REGION — According to the calendar, the official start of winter is still nearly a month away. However, the season and the calendar appear to be out of sync. Area schools have already tallied at least one snow day, as well as a 2-hour delay. Another significant storm was in the forecast as of press time.
Franklin County Sheriff Scott Nichols, Sr. recently shared several safety tips for winter driving. “Have your car prepared with clothing or blankets, something to keep you warm should you become entrapped for a period of time,” he said.
It is also a good idea to travel with food; water; cell phone charger; flashlight; and reflective equipment, to help mark your vehicle in low light conditions, should you become stuck, he said.
Franklin County Emergency Management Deputy Director Amanda Simoneau added, “Make sure your car battery is ready and make sure you have an emergency kit in your car.”
When it comes to preparing for winter travel, drivers should make sure they, and their vehicles, are prepared. “Buy winter tires and ensure they have adequate tread depth and are properly inflated,” Nichols said.
Both Nichols and Simoneau stressed the importance of clearing snow from your vehicle, including front, rear, sides, and mirrors.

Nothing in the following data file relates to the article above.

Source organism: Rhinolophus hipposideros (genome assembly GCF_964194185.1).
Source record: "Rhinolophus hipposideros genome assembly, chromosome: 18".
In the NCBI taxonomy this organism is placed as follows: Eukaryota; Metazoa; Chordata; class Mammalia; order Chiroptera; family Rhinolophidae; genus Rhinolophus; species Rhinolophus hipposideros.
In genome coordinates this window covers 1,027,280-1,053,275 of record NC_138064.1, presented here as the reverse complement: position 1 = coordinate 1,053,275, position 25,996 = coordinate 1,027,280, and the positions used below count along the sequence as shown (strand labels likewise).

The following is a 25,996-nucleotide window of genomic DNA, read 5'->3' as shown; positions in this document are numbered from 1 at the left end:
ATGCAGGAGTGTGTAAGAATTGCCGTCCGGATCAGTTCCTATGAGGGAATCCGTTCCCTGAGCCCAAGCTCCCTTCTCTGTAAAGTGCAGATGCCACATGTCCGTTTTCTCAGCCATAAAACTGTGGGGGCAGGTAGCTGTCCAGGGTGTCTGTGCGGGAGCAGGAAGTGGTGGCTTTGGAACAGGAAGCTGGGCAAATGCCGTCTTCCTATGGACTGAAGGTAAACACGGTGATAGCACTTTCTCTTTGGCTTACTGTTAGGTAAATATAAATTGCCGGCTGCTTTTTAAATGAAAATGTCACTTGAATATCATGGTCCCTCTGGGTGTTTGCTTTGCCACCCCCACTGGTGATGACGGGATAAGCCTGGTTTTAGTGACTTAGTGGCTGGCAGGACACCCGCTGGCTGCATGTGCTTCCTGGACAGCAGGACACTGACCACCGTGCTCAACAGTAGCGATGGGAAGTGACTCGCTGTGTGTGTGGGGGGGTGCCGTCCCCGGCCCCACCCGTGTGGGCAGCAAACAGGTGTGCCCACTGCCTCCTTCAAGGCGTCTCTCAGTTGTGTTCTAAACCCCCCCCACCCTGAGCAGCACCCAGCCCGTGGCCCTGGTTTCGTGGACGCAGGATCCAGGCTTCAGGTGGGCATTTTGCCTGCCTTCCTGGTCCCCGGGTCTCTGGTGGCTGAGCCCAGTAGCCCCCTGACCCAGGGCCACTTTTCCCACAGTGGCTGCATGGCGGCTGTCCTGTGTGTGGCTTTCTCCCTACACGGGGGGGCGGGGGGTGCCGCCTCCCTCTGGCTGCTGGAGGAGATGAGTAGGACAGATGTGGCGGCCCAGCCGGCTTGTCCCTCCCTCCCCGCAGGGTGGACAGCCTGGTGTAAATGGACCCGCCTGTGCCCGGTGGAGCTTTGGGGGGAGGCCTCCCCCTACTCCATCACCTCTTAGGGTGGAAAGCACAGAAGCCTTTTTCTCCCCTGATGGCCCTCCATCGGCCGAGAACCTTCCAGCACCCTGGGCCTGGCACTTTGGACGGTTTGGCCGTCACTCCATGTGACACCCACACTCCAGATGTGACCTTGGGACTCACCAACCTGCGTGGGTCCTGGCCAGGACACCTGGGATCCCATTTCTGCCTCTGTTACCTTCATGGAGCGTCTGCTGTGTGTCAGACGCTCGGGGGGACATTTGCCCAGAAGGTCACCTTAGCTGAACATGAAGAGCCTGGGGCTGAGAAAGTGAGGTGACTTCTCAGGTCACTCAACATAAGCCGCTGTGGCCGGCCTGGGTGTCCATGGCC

“Also, remove snow from the roof of the vehicle so it does not fly into approaching or following traffic,” said Nichols.
Simoneau said it is a good idea to let the road crews do their jobs before heading out. “They are working hard to make the roads safer for traveling. Remember, their visibility is limited, and these trucks can not stop like passenger vehicles,” she said.
Nichols said to allow plenty of room between you and the vehicle in front of you and to exercise extra caution when entering traffic or turning. In the event of a skid, Nichols said to steer into the skid and remove your foot from the brake and accelerator.
“If you are being tailgated, pull over slowly after signaling and allow them to pass, he suggested. “Slow down. Pay attention and stay home if you don’t need to travel.”
For home safety, Simoneau said electric heating sources should never be plugged into power strips and extension cords should not be overloaded. “This is a very big safety hazard,” she said.
Those who heat with wood should check their chimney and have it cleaned regularly. Keeping an eye on your heating oil level so you don’t run out is also important, Simoneau added.
In the event of a power outage, Simoneau said generators should only be used outside the home. “Carbon monoxide poisoning can occur when a generator is not working or vented properly,” she said.
Simoneau added a final word of caution, “Keep your exits clear of snow. You never know when your back door, basement door, or even windows will become your only lifeline for escaping during an emergency.”
For more safety tips and weather preparedness tips, follow Franklin County EMA on Facebook or visit www.franklincountyema.org.